You carry your baby when he cries, when you're playing with him, and to make him feel loved. And you're not spoiling your baby when you carry him all the time. You don't really give carrying your baby too much thought. Perhaps the only time you notice is when your arms have grown tired because he doesn't want to be put down.
The side where you carry your baby, however, may help you become more attuned to your baby's emotional needs. A recent study published in Nature Ecology and Evolution claims that humans (and other mammals) tend to carry their offspring on the left side of the body. It's called the left-side bias or left cradling bias, and it allows your brain to process emotions.
Scientists have long looked into the functions of the left and right side hemispheres of the human brain. The brain's left side is responsible for language, logic, reasoning, and for doing calculations and processing what we hear. The right side deals with emotions, intuition, insight, face recognition, and music awareness.
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The right side of the brain is also responsible for the left side of body functions, while the brain's left side is responsible for the right side of the body.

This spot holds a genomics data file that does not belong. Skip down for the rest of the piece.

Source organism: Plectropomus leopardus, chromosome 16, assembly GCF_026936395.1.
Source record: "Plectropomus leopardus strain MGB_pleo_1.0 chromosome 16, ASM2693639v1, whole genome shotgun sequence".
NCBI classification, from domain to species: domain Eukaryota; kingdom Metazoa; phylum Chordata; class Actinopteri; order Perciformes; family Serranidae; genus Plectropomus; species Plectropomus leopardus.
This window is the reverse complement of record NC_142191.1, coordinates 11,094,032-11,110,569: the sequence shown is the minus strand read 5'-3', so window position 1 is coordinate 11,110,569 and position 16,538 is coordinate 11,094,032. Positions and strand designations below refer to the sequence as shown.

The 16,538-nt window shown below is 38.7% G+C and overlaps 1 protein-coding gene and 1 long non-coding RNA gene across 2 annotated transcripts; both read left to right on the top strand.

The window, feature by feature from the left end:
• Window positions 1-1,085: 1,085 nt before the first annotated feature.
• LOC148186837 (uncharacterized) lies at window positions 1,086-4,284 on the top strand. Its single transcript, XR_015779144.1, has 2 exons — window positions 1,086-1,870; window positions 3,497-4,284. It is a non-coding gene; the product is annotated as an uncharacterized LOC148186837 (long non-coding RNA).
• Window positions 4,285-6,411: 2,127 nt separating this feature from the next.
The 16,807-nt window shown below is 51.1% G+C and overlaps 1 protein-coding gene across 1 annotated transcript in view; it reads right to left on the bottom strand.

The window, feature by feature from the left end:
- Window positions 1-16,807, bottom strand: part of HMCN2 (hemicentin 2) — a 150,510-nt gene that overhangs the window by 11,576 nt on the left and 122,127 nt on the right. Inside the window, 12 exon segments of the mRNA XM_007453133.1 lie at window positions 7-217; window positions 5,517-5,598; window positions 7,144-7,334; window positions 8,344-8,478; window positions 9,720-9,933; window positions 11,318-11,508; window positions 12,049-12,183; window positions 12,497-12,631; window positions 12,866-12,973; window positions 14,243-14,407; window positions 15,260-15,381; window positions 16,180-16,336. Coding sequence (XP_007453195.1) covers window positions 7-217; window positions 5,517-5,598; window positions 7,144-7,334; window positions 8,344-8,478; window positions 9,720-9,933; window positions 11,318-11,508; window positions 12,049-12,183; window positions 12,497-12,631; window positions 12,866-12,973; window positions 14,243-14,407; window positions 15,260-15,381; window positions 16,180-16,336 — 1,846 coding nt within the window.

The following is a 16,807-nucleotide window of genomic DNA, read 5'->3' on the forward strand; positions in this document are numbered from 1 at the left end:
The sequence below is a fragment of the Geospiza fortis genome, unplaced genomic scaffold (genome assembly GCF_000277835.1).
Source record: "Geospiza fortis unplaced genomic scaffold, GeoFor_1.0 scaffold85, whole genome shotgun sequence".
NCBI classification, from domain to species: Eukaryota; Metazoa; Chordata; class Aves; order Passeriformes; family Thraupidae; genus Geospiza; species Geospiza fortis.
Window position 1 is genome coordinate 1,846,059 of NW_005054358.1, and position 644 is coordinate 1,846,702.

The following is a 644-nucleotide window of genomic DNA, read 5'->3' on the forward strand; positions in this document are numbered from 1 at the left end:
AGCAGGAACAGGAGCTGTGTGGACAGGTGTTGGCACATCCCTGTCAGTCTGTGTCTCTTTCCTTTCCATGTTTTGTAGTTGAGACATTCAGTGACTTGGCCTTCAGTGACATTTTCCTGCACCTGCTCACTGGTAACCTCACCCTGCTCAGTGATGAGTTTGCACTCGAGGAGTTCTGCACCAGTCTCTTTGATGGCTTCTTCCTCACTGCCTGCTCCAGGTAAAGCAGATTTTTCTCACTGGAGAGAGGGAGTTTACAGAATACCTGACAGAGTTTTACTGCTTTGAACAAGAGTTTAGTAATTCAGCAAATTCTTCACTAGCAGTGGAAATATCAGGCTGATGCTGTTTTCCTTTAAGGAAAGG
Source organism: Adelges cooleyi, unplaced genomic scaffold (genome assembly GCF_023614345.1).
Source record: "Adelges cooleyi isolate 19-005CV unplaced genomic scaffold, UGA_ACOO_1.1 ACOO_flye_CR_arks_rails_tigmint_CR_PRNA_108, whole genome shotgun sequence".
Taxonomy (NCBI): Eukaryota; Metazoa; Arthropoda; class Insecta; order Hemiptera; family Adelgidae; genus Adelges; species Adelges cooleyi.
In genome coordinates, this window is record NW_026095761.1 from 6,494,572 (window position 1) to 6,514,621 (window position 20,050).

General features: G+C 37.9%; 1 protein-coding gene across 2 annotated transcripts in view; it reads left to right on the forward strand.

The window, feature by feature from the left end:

Researchers from Saint Petersburg State University explained that holding a baby on the left side may be the best way for a mother to notice and respond to a baby's cues. The study claims that left-cradling bias contributes to mother-and-child bond. The right hemisphere of the brain helps you to make sense of what you see on your left side of the body – which is your baby, if you're carrying him on the left side – allowing you to recognize your baby's expressions and determine what they need.
That said, if you find yourself carrying your little one on your right side, no need to be alarmed — about 70 to 95 percent of moms do so. (It is also an estimate of the number of people worldwide who are predominantly right-handed.)
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You could be carrying your baby on your left because you need your dominant hand to do something else, though the study didn't cover handedness. Or, it may just be your body needing to even out the strain of carrying your baby's weight.